Vitamin K is a fat-soluble vitamin – a substance essential for the human body. The K comes from the German word for coagulation – or blood clotting. Plants synthesize vitamin K1 (phylooquinone); when we eat green vegetables or certain vegetable oils, bacteria in our guts transform the K1 from food to K2, the main active form in our bodies. Vitamin K is essential for blood clotting and bone strength.
Blood Clotting: As soon as a blood vessel is damaged, the body begins to prevent serious bleeding by many mechanisms. Blood platelets form a plug at the site of injury, and proteins in the blood - called clotting factors – are activated to form fibrin strands which strengthen the platelet plug. Vitamin K is essential for the formation of many of the clotting factors in this process. Since these clotting factors are made in the liver, severe liver disease may result in lower blood levels and a risk of uncontrolled bleeding. Alternatively, some people are at risk of forming clots which could block the flow of blood in arteries to the heart, brain or lungs, resulting in heart attack, stroke or pulmonary embolism. If they take Coumadin as an anticoagulant, the drug works by antagonizing the action of vitamin K. Doctors advise patients on Coumadin to have a reasonably constant amount of green vegetables containing vitamin K in their diets, but not to avoid them..
Bone mineralization: Osteoblasts are bone-forming cells that make proteins essential for bone mineralization. Vitamin K plays a role in the synthesis of these proteins (their activity is also regulated by vitamin D). Population studies have shown a relationship between foods containing vitamin K and hip fracture – the Nurses’ Health Study followed 72,000 women for 10 years and found that those with the highest intake of vitamin K had a significantly lower risk of hip fracture than those with lesser intake. Lettuce was the food contributing the most to vitamin K intake. A similar finding was seen in the Framingham Heart Study of men and women – a 65% lower risk of hip fracture in those in the highest quartile of vitamin K intake from food, compared to those in the lowest, despite no association with bone mineral density. Researchers in Japan used very high doses of supplemental vitamin K in patients on hemodialysis and in osteoporotic women and reported significant reductions in bone loss and fracture risk. However, using supplemental K at doses attainable in the diet has shown mixed results with respect to bone density. There are inconsistencies here that need further research.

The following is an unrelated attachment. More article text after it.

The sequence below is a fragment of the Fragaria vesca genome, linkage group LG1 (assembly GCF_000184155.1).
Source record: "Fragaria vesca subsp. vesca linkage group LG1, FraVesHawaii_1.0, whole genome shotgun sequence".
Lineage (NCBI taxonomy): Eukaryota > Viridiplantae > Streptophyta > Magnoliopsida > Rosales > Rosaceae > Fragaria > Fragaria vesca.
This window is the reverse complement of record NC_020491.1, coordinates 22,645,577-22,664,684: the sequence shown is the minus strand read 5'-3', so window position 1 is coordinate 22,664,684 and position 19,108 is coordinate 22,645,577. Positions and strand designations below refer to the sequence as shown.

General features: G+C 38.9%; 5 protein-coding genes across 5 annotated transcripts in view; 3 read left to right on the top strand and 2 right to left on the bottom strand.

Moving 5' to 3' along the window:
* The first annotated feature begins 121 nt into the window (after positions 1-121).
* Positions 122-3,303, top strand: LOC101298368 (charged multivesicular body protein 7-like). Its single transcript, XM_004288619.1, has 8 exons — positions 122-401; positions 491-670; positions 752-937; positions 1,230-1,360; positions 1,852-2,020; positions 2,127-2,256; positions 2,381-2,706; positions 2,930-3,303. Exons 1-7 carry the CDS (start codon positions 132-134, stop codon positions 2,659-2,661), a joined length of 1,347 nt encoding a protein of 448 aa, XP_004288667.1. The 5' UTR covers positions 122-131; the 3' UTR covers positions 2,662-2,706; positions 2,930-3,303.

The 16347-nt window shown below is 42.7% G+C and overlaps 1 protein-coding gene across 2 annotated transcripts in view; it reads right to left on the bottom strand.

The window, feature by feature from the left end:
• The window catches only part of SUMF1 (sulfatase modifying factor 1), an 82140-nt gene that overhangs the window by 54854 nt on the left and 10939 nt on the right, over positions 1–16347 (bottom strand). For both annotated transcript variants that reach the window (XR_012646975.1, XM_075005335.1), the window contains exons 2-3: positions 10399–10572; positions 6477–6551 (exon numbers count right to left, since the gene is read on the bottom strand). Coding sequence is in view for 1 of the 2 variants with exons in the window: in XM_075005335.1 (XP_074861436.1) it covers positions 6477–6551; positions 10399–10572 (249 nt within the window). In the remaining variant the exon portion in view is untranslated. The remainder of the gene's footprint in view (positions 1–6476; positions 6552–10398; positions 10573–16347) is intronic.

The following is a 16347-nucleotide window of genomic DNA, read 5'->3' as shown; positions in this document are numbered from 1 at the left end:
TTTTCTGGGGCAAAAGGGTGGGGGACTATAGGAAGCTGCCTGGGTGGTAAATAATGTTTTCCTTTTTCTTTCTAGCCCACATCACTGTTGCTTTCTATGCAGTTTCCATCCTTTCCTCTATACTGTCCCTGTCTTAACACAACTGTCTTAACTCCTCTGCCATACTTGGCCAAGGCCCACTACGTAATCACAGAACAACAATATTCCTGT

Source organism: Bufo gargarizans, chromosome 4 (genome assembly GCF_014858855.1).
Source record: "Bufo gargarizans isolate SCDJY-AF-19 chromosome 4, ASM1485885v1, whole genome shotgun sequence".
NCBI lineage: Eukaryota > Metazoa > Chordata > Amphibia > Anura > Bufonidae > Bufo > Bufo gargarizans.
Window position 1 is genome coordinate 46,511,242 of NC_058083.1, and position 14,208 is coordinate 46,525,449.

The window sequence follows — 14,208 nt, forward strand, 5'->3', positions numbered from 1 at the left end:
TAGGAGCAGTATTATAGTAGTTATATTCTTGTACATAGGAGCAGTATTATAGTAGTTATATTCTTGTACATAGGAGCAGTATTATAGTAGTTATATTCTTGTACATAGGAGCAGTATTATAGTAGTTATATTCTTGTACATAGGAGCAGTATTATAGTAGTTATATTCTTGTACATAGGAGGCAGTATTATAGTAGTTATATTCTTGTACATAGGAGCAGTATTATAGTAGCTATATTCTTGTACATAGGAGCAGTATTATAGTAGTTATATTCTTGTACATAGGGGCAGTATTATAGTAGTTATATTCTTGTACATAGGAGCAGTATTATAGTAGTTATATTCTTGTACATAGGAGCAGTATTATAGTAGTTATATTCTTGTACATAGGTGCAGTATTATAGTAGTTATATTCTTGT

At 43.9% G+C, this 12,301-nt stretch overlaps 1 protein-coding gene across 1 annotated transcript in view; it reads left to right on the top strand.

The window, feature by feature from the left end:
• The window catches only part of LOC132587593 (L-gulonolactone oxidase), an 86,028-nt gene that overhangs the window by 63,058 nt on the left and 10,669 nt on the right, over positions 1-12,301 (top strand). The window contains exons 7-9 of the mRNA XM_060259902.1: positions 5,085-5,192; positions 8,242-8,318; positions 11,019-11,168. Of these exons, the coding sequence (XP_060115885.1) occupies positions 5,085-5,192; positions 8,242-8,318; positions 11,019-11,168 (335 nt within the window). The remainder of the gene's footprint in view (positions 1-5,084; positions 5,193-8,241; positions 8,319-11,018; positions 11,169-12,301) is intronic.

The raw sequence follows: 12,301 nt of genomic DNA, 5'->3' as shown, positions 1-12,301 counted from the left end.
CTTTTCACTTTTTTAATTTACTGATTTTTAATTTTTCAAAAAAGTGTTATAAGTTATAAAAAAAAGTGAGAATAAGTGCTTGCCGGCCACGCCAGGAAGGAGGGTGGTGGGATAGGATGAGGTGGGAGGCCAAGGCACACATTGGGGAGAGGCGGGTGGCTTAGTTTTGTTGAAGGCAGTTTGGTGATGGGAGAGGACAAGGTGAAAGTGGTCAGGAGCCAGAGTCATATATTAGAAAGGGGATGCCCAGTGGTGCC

Foods containing Vitamin K: A good diet that includes a daily intake of green leafy vegetables is endorsed by all vitamin K researchers. Kale, chard, spinach and broccoli are high in K, and lettuce is moderately high. . Levels of K are not reduced by many cooking methods, however it is unwise to cook most vegetables in abundant water if you discard the cooking water. Canola, soy and olive oils all contain vitamin K. To eat the amount of foods high in K associated with a decreased risk of hip fracture in the Framingham Heart Study, an individual would need to eat at least a cup of cooked dark green vegetables a day, or a large salad of mixed greens. Many multivitamins now include small amounts of Vitamin K1; while this may be helpful, it should not substitute for leafy greens in the diet. Using olive, canola or soy oils instead of butter will increase K intake and provide less saturated fat. Prolonged use of broad spectrum antibiotics may decrease the synthesis of K by intestinal bacteria, so extra care will be needed to get adequate levels from food and multivitamins. Here in California we have access to leafy greens throughout the year, often locally grown. A really easy green vegetable to grow yourself is the fava bean – and you don’t have to wait for the beans to form. Their green leaves are delicious and are becoming a culinary trend in salad or cooked.
Sadja Greenwood, MD, MPH. Past issues on this blog. Leave me a comment if you wish.